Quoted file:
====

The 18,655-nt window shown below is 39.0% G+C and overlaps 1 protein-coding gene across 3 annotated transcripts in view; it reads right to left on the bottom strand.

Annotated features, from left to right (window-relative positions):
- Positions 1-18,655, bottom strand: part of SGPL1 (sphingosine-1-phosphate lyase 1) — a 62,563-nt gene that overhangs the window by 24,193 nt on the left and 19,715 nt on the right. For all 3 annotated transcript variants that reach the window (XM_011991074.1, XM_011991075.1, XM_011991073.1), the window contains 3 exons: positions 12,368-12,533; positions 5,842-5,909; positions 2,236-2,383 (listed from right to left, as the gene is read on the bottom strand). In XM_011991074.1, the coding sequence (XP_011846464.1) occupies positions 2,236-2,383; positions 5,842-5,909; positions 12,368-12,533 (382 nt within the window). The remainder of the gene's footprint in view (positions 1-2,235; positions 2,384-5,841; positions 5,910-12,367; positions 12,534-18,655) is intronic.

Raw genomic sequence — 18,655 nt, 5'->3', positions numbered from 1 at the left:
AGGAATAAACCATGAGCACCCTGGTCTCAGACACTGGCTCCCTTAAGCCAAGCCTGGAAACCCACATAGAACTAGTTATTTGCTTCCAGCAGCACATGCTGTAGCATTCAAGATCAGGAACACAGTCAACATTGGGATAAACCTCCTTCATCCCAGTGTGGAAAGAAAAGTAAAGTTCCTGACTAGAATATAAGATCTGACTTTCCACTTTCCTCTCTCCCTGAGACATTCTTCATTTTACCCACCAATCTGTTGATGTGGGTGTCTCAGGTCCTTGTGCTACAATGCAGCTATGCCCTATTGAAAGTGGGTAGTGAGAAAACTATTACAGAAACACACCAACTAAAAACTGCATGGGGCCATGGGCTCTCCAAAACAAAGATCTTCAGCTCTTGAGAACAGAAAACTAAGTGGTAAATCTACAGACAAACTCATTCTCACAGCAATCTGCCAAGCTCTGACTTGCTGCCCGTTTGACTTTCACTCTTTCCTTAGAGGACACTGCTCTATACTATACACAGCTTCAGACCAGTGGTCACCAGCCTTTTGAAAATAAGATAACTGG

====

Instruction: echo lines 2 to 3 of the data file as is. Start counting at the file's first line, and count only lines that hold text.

Annotated features, from left to right (window-relative positions):
- Positions 1-18,655, bottom strand: part of SGPL1 (sphingosine-1-phosphate lyase 1) — a 62,563-nt gene that overhangs the window by 24,193 nt on the left and 19,715 nt on the right. For all 3 annotated transcript variants that reach the window (XM_011991074.1, XM_011991075.1, XM_011991073.1), the window contains 3 exons: positions 12,368-12,533; positions 5,842-5,909; positions 2,236-2,383 (listed from right to left, as the gene is read on the bottom strand). In XM_011991074.1, the coding sequence (XP_011846464.1) occupies positions 2,236-2,383; positions 5,842-5,909; positions 12,368-12,533 (382 nt within the window). The remainder of the gene's footprint in view (positions 1-2,235; positions 2,384-5,841; positions 5,910-12,367; positions 12,534-18,655) is intronic.